US President Donald Trump has justified his pledge to help China's ZTE "get back into business" after critics claimed he was "backing off".
He said the country is working on a "larger trade deal" and the Chinese tech firm buys many parts from the US.
The US had banned American companies from selling parts to ZTE, after it admitted to making illegal shipments to Iran and North Korea.
But the US will now consider alternatives to the supplier ban.
ZTE, the large Chinese phone company, buys a big percentage of individual parts from U.S. companies. This is also reflective of the larger trade deal we are negotiating with China and my personal relationship with President Xi.— Donald J. Trump (@realDonaldTrump) May 14, 2018
The concession was welcomed in China and comes ahead of high-level trade talks this week in Washington aimed at addressing an escalating dispute between the world's two largest economies.
The Wall Street Journal reported, citing sources, that the reprieve for ZTE was being negotiated as part of a possible deal in which China would lift tariffs on certain US agricultural products, such as ginseng, that went into effect in April.
Mr Trump on Monday referenced the trade talks to explain the change.
He tweeted: "ZTE, the large Chinese phone company, buys a big percentage of individual parts from U.S. companies. This is also reflective of the larger trade deal we are negotiating with China and my personal relationship with President Xi".
Beijing has made resolving the situation of ZTE, which employs about 80,000 people, one of its demands for a broader trade agreement with the US.
"We greatly appreciate the positive position of the US on the ZTE issue and are in close communication with the US on the details of the issue," foreign ministry spokesman Lu Kang said.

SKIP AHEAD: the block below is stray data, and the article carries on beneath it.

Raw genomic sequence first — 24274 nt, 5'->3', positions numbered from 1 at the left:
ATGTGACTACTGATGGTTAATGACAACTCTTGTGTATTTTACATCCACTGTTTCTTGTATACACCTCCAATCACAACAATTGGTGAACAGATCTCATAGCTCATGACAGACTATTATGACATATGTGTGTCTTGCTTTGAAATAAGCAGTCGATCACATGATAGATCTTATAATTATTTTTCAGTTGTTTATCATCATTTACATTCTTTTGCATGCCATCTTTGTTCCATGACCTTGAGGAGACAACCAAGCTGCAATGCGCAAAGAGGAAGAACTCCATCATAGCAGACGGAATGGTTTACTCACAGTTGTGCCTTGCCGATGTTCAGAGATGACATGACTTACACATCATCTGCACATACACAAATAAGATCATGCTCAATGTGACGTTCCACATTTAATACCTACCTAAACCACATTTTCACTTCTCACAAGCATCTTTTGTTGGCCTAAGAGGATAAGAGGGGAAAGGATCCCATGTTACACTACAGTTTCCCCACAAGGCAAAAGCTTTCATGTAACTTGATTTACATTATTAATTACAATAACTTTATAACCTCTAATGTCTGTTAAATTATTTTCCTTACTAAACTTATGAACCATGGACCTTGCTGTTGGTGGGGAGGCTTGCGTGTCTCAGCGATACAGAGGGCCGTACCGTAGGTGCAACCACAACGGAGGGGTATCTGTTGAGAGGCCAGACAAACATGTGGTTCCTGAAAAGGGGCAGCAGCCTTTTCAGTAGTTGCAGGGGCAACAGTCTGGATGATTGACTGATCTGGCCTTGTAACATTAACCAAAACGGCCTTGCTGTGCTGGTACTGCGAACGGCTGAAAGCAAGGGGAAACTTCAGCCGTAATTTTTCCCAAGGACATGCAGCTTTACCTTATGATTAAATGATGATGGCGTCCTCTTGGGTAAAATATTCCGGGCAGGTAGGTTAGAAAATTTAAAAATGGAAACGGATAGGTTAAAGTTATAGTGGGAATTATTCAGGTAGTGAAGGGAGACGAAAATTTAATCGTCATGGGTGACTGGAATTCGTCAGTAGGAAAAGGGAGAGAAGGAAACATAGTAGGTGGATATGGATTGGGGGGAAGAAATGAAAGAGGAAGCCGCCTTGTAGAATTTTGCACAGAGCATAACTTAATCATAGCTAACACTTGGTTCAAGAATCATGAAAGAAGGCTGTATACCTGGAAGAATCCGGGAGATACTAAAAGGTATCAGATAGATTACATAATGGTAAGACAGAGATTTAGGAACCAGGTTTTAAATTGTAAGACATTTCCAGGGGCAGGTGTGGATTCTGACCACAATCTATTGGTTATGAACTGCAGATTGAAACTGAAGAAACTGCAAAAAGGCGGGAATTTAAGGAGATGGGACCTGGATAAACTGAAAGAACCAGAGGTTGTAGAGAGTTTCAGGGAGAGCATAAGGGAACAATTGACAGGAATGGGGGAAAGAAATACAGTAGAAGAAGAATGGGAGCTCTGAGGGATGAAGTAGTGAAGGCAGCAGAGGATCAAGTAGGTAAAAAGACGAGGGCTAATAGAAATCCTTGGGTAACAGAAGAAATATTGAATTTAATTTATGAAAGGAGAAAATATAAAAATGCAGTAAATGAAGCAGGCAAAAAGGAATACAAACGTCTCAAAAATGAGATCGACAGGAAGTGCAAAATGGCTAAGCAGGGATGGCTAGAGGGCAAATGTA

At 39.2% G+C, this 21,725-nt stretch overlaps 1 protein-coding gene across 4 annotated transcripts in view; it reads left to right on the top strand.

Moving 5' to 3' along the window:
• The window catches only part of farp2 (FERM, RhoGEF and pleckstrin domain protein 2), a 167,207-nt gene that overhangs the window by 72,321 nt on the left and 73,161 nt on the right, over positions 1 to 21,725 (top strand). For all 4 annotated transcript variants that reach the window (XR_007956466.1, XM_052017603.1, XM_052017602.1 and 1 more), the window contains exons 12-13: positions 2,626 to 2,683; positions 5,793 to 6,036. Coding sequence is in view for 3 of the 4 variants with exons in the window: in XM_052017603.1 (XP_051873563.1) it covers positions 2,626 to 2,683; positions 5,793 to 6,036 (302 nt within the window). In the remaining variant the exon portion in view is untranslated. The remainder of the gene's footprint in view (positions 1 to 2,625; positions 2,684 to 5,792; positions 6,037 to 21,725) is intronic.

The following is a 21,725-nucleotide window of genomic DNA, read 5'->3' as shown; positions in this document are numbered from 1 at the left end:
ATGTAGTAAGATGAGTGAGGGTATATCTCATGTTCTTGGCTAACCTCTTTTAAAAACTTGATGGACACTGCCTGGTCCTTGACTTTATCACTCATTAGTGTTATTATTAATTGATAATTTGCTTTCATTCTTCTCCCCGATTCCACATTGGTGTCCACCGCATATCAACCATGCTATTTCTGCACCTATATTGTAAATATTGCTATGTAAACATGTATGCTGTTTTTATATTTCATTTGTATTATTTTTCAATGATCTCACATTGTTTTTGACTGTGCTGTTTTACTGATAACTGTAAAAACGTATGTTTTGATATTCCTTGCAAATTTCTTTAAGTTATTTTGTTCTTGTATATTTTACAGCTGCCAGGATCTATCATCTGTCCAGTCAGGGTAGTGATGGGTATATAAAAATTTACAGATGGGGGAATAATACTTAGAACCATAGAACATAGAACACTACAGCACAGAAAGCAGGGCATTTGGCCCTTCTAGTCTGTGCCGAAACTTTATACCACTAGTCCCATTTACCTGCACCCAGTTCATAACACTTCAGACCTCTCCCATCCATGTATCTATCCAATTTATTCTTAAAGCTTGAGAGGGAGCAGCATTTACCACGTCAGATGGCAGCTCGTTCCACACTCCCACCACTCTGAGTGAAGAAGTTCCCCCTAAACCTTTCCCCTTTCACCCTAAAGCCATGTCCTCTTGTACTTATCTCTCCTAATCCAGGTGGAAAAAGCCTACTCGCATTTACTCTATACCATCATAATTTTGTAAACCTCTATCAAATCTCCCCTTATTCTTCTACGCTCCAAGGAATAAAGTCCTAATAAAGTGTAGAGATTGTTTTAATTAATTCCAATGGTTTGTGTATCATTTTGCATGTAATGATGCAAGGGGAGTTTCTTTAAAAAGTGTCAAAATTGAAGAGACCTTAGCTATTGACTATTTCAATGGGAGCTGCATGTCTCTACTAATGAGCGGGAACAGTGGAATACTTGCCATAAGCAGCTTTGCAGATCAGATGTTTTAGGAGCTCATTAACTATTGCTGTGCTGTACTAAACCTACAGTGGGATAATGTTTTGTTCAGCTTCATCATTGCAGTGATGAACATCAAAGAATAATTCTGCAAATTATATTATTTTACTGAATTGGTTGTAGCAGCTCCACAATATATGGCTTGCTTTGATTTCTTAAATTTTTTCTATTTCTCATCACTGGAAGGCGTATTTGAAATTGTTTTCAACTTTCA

ZTE suspended operations following last month's ban. The firm spent more than $2.3bn on imports from about 200 US companies last year and relies on the parts for its products, which include smart phones and telecommunications equipment.
On Monday, Commerce Secretary Wilbur Ross told reporters that the US would consider alternatives to a supplier ban.
"ZTE did do some inappropriate things ... the question is are there alternative remedies to the ones we had originally put forward and that's the area we will be exploring very, very promptly," Mr Ross said at the National Press Club in Washington.
What did ZTE do wrong?
ZTE was fined $1.1bn (£800m) after admitting, in March 2017, to violating US sanctions by illegally shipping American technology to Iran and North Korea.
The current export ban - which lasts seven years - was imposed last month after the company allegedly failed to comply with its agreement.
It was accused of lying about the punishment of employees involved in skirting the sanctions.
Mr Trump re-opened the issue with a Tweet on Sunday, saying jobs in China were at risk.
President Xi of China, and I, are working together to give massive Chinese phone company, ZTE, a way to get back into business, fast. Too many jobs in China lost. Commerce Department has been instructed to get it done!— Donald J. Trump (@realDonaldTrump) May 13, 2018
Douglas Jacobson, a lawyer in Washington DC who represents some of ZTE's suppliers, said: "This is a fascinating development in a highly unusual case that has gone from a sanctions and export control case to a geopolitical one.
"There's no legal mechanism for this. How this will play out remains to be seen. They are not simply going to be able to resume business as usual."
Is Donald Trump on the defensive?
The about-face has prompted questions from critics in the US.
US Senator Marco Rubio, a Republican who competed against Mr Trump in the 2016 presidential campaign, wrote: "I hope this isn't the beginning of backing down to China."
US Senator Chuck Schumer, who leads Democrats in the Senate, said the move raised concerns that the president will not stand strong against China on the question of intellectual property.
He said: "This leads to the greatest worry, which is that the president will back off on what China fears most - a crackdown on intellectual property theft - in exchange for buying some goods in the short run. That's a bad deal if there ever was one."